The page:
Like most business owners, you’ve probably wondered how you should go about measuring the success of your company’s 401(k) plan. This is a common concern and one that can be easily answered by comparing some of your key business measures with traditional 401(k) plan statistics.
One of the most traditional measures of your company’s 401(K) plan success can be found in the plan’s participation rate.
To identify the participation rate of your plan, simply take the number of employees currently participating in the plan and divide that number by the number of employees who are eligible to participate in the plan. For example, if 50 employees are eligible to participate in your company’s 401(k) plan but only 40 are taking advantage of the benefit, your company’s participation rate is 80 percent.
Knowing your participation rate is a great place to start but, just like measuring your company’s sales, my guess is that you would want additional data to help tell a more complete story. From a sales perspective, you are going to want more information about the products themselves. Similarly, when measuring the success of your retirement plan, you will need to zero in on some specific information. Sure 80 percent participation seems like a great percentage rate, but what if 80 percent of those participants are only contributing 3 percent of their pay into the plan? Just like that, the story changes.
Average Deferral Rate
Another traditional measure of success for 401(K) plans is found within the average deferral rate of plan participants.
You can identify your plan’s average deferral rate by adding the percentages of income contributed by each eligible employee and dividing the final number by the total number of employees who are eligible to participate in the plan. For our purposes, let’s say you have 20 eligible employees. Combined, their deferral percentage is 140 percent. After dividing the total deferral percentage by the number of eligible employees you would reveal an average deferral rate of 7 percent, which is considered a great average for most 401(k) plans.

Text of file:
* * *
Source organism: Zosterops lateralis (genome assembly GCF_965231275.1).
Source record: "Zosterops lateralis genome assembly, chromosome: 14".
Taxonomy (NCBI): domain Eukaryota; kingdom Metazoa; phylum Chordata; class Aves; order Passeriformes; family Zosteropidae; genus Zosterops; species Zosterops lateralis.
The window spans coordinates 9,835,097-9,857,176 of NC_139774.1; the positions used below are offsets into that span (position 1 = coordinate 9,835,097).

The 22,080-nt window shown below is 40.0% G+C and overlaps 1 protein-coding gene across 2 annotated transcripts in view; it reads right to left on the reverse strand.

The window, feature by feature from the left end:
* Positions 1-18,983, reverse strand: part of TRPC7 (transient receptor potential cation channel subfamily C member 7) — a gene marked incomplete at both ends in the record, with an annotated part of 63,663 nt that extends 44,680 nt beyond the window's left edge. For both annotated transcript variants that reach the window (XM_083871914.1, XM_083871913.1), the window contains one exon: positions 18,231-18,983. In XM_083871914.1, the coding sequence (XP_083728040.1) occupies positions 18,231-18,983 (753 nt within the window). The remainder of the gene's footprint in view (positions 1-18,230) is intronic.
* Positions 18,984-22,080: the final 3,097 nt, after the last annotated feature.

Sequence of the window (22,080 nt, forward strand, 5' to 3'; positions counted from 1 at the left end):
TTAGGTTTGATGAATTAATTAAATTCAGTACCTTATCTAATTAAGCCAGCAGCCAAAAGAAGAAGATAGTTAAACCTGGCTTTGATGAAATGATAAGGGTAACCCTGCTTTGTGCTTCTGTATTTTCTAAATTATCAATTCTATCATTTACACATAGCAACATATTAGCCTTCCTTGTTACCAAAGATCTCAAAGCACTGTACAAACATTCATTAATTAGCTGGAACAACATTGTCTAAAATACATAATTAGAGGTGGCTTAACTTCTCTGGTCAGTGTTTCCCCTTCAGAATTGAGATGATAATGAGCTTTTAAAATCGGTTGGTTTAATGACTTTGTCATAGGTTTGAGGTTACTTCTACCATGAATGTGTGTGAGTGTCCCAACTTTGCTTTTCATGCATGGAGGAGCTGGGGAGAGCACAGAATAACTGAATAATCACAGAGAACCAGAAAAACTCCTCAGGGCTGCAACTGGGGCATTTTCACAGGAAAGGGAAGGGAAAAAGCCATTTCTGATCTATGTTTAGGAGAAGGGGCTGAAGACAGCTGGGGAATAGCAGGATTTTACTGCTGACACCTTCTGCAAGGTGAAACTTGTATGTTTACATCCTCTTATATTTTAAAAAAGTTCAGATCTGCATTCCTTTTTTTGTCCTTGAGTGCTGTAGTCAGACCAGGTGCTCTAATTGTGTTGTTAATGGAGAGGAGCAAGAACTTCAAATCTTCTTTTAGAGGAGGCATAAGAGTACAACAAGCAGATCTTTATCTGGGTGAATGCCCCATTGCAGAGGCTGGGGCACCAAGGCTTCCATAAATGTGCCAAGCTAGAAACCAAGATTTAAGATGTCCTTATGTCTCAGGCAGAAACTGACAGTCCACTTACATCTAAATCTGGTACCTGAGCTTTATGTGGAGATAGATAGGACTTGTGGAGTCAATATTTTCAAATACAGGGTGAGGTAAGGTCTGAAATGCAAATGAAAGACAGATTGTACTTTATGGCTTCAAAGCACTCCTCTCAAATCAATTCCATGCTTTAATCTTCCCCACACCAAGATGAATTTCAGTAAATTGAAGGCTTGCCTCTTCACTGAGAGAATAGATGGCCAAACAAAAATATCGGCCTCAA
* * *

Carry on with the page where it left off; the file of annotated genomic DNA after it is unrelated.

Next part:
I equate the average deferral rate of a 401(k) plan to the revenue of a company. But just like measuring the success of a company by its revenue, measuring the success of your 401(k) plan by its average deferral rate is problematic.
What if we found out that your company’s 7 percent average deferral rate was being driven by four employees who were committed to contributing 25 percent of their income into the company’s 401(k) plan. This would reveal that the other 16 employees were only contributing a total of 40 percent. Considering this new information, the average deferral rate of these 16 employees plummets to 2.5 percent.
Retirement Readiness Score
So, if traditional measures of success won’t cut it, how are you supposed to measure the success of your company’s 401(k) plan? Consider looking at the company’s retirement readiness score.
The success of your 401(k) plan is dependent on various specific data points. A retirement readiness score takes all these factors into consideration. Because it takes participant ages, account balances, savings rates, investment strategies and other nuanced information to calculate the percentage of pre-retirement income plan participants will have upon reaching their targeted retirement date into consideration, a retirement readiness score is an accurate indication of your plan’s success. Ultimately, the best measure of how successful your 401(k) plan is to determine how many of your plan participants are on track to retire on time.
You already know that, when determining your company’s success, the best place to look is at the bottom line. The same is true when it comes to measuring the success of your company’s 401(k) plan. Your company’s retirement readiness score is equivalent to a company’s profits. If you’re not satisfied with your plan’s retirement readiness score, there are several effective improvement methods to help put your plan participants on track, including implementing auto enrollment and/or auto escalation, stretching your match formula and increasing participant education.
Email Rea & Associates for more ideas or for answers to other retirement plan questions.
By Steve Renner, QKA (New Philadelphia)